The dense forests of Papua are a rich and complicated mosaic of different tribal groups. Far from the coast, at the foothills of the highlands, from an aircraft the land seems like mile after mile of empty barren swamp. But this is where the Kombai have stayed hidden from the outside world for generations, pursuing their ancient way of life as hunter-gatherers.
Papua is the Indonesian half of New Guinea Island, one of the last places on earth that still has blanks on the map. About 250 languages are spoken in Papua. Most groups are made up of just a few hundred people; some have been contacted by the outside world only very recently.
There are 4,000 or so members of the Kombai, most of whom live in isolated family homesteads in tree houses. As well as providing an escape from the heat and mosquitoes, the tree houses probably originated as their height is a defence against flooding during heavy rains as well as offering protection in times of conflict. Headhunting tribes such as the Asmat from the south used to terrorise these swampy lowlands.
The tribal communities of inland New Guinea were arguably the last peoples on earth to trade in metal goods such as knives or axes. In the remotest parts of this island this is still the case and the local people use stone axes to fell trees, bamboo slivers to slice their meat and traded shells or bamboo to hold their water. Cooking is done without receptacles, but using a method of heated stones.
The Kombai are typical hunter gatherers. The men hunt a wide range of prey including cassowary, wild boar and marsupials in the forest using their bows and arrows with their dogs as trackers Pigs are domesticated for ritual use.
The staple food is starch harvested from sago palms growing wild in the jungle. It takes the women a few hours to drain and dry a few bundles of starch from the palm, and a large tree can provide enough starch to sustain a family for seven to ten days. Usually, dozens of trees are found in the same area. Once they have been used, a family will move to a new location within clan territory. In addition, the sago provides a particular Kombai delicacy: the sago grub, the larva of the Capricorn beetle. A palm is cut down, left for a month, then wrapped in leaves where it continues to rot, during which time the grubs develop within the tree. The Kombai return three months later when the trunk is full of larvae.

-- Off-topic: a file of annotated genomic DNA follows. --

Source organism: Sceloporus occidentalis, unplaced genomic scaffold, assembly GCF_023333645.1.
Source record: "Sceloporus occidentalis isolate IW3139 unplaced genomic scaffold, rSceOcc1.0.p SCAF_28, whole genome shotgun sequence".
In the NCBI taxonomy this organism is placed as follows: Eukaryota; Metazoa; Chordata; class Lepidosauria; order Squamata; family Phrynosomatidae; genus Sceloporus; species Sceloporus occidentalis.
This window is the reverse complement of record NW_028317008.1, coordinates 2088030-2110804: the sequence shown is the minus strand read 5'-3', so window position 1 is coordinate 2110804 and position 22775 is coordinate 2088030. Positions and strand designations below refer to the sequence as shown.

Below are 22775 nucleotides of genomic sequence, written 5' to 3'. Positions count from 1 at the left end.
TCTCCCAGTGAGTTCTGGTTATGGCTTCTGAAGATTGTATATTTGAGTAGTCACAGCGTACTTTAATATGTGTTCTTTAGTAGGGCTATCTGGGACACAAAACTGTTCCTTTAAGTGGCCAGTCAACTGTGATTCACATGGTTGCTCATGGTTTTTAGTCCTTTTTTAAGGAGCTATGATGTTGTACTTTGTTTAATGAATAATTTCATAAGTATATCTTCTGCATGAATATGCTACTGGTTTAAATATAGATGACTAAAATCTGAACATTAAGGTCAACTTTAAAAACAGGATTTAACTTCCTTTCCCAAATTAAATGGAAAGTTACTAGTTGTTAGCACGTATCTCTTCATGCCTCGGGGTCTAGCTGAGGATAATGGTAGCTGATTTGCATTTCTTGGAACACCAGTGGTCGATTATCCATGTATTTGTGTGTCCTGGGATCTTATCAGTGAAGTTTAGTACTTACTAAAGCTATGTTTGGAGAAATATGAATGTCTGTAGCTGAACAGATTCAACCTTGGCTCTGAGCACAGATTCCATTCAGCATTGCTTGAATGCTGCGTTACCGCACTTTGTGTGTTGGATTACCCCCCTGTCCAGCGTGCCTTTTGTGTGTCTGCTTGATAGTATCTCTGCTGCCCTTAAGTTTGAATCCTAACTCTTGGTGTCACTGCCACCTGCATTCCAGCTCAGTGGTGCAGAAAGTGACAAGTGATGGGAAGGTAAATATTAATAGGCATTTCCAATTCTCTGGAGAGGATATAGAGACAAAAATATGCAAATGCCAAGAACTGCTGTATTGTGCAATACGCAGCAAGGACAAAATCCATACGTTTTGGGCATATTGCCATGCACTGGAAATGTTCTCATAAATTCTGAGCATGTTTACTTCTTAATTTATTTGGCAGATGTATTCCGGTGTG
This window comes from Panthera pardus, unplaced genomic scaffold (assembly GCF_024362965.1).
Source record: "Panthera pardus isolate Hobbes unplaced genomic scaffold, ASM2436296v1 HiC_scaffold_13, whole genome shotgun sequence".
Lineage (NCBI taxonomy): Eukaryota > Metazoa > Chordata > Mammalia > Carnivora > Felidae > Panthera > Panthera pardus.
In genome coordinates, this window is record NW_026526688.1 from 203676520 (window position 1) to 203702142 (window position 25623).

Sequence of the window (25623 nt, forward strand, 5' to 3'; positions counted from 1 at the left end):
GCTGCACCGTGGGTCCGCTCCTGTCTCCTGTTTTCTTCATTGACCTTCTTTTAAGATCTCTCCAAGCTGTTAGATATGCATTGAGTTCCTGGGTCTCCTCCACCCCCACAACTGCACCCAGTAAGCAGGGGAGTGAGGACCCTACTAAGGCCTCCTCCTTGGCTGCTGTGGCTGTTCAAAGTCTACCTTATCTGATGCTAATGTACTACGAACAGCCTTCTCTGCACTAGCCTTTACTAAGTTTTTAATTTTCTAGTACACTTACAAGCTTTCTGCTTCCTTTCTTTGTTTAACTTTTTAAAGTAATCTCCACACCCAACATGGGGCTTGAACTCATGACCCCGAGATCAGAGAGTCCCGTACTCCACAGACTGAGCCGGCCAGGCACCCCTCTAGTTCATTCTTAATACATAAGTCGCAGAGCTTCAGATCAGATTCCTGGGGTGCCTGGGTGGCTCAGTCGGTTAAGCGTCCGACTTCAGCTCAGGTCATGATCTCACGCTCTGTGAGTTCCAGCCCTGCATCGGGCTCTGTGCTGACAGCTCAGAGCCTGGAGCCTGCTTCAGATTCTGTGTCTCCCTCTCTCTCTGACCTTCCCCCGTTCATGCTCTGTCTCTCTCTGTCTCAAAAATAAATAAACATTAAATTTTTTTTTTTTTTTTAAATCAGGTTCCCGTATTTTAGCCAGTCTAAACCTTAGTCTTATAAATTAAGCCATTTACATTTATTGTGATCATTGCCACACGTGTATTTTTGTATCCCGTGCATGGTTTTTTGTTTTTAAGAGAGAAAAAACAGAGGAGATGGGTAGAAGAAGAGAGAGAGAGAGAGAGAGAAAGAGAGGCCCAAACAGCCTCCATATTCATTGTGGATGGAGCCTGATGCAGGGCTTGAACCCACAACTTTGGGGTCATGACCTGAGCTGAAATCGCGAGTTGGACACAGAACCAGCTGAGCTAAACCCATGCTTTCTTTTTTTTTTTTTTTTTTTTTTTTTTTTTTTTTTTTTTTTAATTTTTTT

The jungle is divided into clan territories. There are also territories of the spirits where no clans live. For a stranger to enter a clan's territory is viewed as a threat - potentially to life itself. It's telling that kwai, which means 'spirit' or 'ghost', is also the word to describe an outsider.
It seems that cannibalism is still carried out by the Kombai. It appears to be a form of tribal punishment: only men identified as witches by the communities - known as Khakhua-Kumu or men who practice witchcraft - are killed and eaten. There are tribe members living who have clearly eaten male witches.
'I am scared of Khakhua-Kumu', one Kombai man tells Bruce Parry. 'Every time I am walking alone or hunting alone I think about them and I'm scared... If a Khakhua-Kumu kills either of my brothers, I will kill that man. If he comes from another clan I will kill him and eat him. If he comes from among us, I will give him to other people to be eaten.